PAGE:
Regulatory decision-making in the context of uncertain standards – the concept of courage
A response to the post by Machiko Kanetake
Machiko Kanetake’s post highlights the difficulties faced by transnational scientific bodies such as ICNIRP and IPCC, which have to manoeuvre between political, legal and scientific expectations and norms.
I want to highlight another facet of this dilemma – that of the decision-makers that are standing at the receiving end of the advise produced by such bodies. In many cases decision makers have to make decisions against the background of extreme moral and epistemic controversy. The lack of clear standards seems to call for regulatory judgment that would transcend the bounds of instrumental rationality. But what should be the basis of such decision? In another paper, I argued that a possible basis for such decision could be found in the Socratic concept of courage and the idea of forward-looking responsibility. The idea of courage requires agents to be able to provide an articulated moral justification for their choices and to take responsibility for them. The capacity to “take a stand” reflects a willingness to “grapple with uncertainty, [and] to dare to venture beyond the known.” But this willingness should also involve the recognition by the agent of its own state of epistemic and normative perplexity. Courage is, therefore, neither the ignorant persistence of animals nor the super-calculating persistence of homo economicus, but the intelligent, reflexive persistence of a cognitively bounded human being.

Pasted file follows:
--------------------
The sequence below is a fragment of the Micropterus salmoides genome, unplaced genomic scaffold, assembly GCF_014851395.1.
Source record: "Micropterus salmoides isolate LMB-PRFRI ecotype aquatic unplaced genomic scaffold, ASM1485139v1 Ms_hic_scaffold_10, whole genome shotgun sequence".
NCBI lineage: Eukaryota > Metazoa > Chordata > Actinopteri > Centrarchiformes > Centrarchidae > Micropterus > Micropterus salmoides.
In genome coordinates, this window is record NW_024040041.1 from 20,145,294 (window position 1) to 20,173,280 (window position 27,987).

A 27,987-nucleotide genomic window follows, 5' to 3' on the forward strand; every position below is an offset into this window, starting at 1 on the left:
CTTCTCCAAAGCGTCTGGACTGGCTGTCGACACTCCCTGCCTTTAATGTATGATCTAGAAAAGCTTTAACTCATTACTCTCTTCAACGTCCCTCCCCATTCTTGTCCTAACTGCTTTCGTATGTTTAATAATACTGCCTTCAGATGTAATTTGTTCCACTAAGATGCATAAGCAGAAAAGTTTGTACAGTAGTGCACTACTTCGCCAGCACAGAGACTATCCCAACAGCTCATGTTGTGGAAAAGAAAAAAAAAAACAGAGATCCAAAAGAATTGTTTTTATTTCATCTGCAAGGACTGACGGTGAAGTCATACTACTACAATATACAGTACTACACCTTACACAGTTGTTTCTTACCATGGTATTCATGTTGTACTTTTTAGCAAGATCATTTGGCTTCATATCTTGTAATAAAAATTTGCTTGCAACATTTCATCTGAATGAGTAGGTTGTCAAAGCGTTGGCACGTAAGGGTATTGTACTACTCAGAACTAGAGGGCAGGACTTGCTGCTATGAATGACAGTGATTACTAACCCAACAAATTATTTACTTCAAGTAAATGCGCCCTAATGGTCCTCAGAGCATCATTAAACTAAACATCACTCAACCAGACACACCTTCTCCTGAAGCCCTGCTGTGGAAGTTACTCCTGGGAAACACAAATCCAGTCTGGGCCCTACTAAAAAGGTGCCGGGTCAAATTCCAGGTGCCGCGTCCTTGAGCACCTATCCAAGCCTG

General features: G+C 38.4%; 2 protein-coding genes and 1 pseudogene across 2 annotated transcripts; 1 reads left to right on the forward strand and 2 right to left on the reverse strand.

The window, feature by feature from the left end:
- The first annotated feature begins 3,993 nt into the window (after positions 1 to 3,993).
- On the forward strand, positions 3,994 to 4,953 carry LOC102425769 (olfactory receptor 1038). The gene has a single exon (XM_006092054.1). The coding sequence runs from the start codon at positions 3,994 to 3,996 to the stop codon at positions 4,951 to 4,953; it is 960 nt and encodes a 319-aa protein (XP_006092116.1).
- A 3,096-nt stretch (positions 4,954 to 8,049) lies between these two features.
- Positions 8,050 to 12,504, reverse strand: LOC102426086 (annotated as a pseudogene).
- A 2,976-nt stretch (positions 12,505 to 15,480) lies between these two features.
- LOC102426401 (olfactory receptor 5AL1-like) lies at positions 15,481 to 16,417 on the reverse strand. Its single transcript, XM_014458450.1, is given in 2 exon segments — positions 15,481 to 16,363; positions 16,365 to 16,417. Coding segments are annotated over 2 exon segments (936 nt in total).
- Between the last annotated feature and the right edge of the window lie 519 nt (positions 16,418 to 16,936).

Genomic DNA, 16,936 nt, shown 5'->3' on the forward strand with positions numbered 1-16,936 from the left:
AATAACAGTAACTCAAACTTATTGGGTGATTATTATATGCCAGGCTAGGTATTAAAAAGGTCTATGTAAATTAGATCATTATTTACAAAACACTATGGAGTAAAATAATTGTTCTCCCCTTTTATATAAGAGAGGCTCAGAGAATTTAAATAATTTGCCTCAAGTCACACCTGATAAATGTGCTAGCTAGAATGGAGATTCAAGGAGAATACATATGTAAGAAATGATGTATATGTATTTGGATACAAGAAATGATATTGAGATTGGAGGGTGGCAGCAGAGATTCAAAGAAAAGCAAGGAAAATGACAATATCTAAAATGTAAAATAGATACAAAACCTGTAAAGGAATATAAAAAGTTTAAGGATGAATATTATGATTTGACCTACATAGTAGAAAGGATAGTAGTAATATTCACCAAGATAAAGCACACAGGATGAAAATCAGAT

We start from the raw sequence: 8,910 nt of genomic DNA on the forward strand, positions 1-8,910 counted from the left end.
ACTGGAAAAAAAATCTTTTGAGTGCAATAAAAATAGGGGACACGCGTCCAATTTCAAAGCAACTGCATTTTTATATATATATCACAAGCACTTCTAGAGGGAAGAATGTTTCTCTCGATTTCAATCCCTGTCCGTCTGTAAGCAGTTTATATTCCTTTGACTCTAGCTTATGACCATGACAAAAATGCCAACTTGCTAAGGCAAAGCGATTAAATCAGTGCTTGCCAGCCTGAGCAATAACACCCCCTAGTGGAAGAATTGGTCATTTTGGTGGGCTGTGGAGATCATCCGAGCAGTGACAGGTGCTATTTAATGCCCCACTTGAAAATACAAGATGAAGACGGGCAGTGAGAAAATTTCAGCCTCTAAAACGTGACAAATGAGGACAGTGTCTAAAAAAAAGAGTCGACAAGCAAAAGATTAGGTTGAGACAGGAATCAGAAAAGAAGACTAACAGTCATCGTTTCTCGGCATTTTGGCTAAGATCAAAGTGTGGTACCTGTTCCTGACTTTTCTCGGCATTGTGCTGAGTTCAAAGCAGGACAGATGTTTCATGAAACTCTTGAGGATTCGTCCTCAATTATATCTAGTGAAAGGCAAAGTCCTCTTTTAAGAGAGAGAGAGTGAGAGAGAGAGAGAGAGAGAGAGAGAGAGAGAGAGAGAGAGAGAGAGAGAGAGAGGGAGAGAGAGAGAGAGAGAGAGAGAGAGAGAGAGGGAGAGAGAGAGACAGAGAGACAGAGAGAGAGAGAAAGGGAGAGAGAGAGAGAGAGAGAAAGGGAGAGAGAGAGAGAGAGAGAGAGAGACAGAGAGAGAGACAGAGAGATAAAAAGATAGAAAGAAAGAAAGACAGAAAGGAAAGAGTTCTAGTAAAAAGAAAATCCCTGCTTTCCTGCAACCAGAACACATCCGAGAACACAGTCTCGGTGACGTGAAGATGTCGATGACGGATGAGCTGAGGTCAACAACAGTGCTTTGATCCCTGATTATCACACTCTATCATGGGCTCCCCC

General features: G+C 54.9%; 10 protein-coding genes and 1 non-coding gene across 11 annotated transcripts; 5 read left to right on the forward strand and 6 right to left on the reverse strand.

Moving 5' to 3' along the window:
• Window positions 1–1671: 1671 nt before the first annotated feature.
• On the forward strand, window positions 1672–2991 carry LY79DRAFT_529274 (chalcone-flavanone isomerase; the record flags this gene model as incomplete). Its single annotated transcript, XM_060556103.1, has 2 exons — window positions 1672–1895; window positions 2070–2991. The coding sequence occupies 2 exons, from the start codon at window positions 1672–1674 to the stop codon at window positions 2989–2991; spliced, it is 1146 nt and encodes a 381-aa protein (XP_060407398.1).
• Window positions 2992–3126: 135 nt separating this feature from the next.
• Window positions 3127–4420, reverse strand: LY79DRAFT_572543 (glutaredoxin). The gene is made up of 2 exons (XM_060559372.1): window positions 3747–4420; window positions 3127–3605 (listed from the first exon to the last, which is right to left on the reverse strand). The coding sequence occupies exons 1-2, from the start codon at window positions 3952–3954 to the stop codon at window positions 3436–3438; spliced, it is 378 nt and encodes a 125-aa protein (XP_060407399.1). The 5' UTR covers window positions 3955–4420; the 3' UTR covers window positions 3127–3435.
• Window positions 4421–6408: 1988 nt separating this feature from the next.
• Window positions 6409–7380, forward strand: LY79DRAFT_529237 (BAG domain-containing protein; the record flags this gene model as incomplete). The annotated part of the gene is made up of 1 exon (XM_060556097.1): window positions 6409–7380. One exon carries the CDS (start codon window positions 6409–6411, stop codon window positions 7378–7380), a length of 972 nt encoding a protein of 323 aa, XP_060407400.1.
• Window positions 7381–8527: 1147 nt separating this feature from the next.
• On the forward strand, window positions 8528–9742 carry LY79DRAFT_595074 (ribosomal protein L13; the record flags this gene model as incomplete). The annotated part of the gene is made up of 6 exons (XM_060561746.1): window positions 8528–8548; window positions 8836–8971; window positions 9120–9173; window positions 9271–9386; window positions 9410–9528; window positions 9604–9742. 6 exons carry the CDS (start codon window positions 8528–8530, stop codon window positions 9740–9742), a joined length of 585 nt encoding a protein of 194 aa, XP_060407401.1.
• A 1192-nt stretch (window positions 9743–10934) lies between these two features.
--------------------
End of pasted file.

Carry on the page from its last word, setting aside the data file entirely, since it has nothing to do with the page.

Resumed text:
There are obvious prices for this approach in that it requires us to forego the assuredness of strict decision-making criteria. Ultimately, the assuredness associated with regulatory techniques such as cost-benefit analysis is I argue merely elusive. It promises more than it can actually deliver. Courage is not, however, a panacea to the problems of modern regulation. By highlighting the blind-spots of analytical techniques the idea of regulatory courage denounces the illusory hope to base our regulatory decision-making on fully rational grounds. But in that very denouncement this idea also opens the way for a morally inspired regulation, which would both recognize and embrace the singularity of regulatory decision-making. In the article I discuss some of the legal and institutional mechanisms that could both facilitate and put to scrutiny the realization of this ideal. Machiko Kanetake’s post nicely illustrates these dilemmas.
Oren Perez is Professor at Bar-Ilan University Faculty of Law. Among his recent publications are “How Law Changes the Environmental Mind: An Experimental Study of the Effect of Legal Norms on Moral Perceptions and Civic Enforcement” in the Journal of Law & Society and Whose Administrative Law is it Anyway? How Global Norms Reshape the Administrative State 46 CORNELL INT’L L.J. 455 (2013) (with Daphne Barak-Erez).
Cite as: Oren Perez, “Regulatory decision-making in the context of uncertain standards – the concept of courage”, Völkerrechtsblog, 7 November 2014, doi: 10.17176/20170124-114626.